campaigns and supported a change to more flexible regulations that would likely
maintain the current level of dolphin bycatch and not increase bycatch of other
species. In contrast, Earth Island Institute, an organization that was founded on the
cause of reducing dolphin bycatch, persisted in a lawsuit that upheld strict
regulations.
Initially all the environmental groups shared the same means--lawsuits and boycottt-
-but their ultimate outcomes were related but critically different. All the groups
wanted to reduce dolphin bycatch, but only some of the groups wanted to reduce
dolphin bycatch in harmony with improving the general health of the ocean. The
organizations could persist in a cooperative relationship, during the initial effort to
Human Interactions and Sustainability
Sustainability: Multi-Disciplinary Perspectives 101
reduce dolphin bycatch from its massive level. The cooperative relationship
crumbled, however, when one organization wanted to continue reduction in dolphin
bycatch at the cost of increased bycatch of endangered species. Without both shared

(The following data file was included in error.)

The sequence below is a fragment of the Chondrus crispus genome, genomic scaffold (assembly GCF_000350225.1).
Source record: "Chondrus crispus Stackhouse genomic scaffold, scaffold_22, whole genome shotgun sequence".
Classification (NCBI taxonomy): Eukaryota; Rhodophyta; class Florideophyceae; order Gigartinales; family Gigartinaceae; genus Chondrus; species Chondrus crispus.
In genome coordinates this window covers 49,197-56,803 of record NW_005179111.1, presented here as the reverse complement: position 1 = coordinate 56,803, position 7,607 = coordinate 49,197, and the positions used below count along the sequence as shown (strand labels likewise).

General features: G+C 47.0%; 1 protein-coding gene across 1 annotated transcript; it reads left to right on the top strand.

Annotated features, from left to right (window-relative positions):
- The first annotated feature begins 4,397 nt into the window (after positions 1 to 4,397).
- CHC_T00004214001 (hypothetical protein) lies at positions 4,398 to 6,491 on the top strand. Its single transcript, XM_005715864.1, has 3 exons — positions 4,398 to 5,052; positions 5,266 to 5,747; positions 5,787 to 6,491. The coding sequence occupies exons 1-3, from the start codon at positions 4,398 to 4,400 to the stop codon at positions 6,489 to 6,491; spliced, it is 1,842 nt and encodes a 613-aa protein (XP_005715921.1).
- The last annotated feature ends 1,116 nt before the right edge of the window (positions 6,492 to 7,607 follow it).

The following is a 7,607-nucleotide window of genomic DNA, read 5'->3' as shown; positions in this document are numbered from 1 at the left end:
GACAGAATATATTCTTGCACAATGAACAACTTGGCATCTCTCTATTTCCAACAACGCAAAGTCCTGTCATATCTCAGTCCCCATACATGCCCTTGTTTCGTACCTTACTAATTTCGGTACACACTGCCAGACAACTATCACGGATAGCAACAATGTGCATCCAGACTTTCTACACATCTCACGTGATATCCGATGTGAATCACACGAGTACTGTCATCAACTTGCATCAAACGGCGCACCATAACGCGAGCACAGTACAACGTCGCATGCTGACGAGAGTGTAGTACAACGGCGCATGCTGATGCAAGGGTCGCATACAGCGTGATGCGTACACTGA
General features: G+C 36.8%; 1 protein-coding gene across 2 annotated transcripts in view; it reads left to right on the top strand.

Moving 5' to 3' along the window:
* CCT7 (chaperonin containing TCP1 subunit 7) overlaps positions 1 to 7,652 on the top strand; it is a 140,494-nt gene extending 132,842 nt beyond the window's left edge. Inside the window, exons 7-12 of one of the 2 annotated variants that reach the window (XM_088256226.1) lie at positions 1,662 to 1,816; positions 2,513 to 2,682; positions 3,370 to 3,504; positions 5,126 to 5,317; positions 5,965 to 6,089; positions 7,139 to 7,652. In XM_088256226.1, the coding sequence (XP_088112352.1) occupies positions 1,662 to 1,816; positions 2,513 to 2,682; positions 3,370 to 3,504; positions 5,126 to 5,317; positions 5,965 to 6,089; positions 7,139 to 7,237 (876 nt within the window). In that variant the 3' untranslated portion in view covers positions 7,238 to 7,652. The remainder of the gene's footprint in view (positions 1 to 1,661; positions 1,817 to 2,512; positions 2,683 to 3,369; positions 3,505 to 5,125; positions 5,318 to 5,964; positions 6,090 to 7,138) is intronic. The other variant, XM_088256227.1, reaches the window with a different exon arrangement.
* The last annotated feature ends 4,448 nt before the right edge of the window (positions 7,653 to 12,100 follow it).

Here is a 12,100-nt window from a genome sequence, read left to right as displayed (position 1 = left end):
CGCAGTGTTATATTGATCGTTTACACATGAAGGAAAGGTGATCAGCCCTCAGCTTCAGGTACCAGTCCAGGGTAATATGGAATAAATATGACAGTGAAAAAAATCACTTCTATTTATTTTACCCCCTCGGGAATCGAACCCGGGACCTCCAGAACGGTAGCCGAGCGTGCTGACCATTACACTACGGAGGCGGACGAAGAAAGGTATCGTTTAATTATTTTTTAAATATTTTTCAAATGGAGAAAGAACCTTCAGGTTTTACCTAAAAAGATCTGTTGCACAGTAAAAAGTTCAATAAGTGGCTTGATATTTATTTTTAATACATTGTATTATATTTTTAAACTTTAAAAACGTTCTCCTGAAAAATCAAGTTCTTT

means and shared outcomes there is no superordinate goal.
This case study has illustrated elements of the framework for managing the
anthropocene, namely a boundary object trading zone, shared goals with
incompatible means and compatible outcomes, and moral imagination. The
following case study offers additional examples of these elements and describes
how together they can support anticipatory governance.
Turtle Excluder Devices (TEDs)
A TED is a type of escape hatch in a shrimp net that allows sea turtles to exit the
net while retaining the shrimp catch. The original TED arose from a melding of
ideas from a fisherman and a government scientist. Despite this, much of the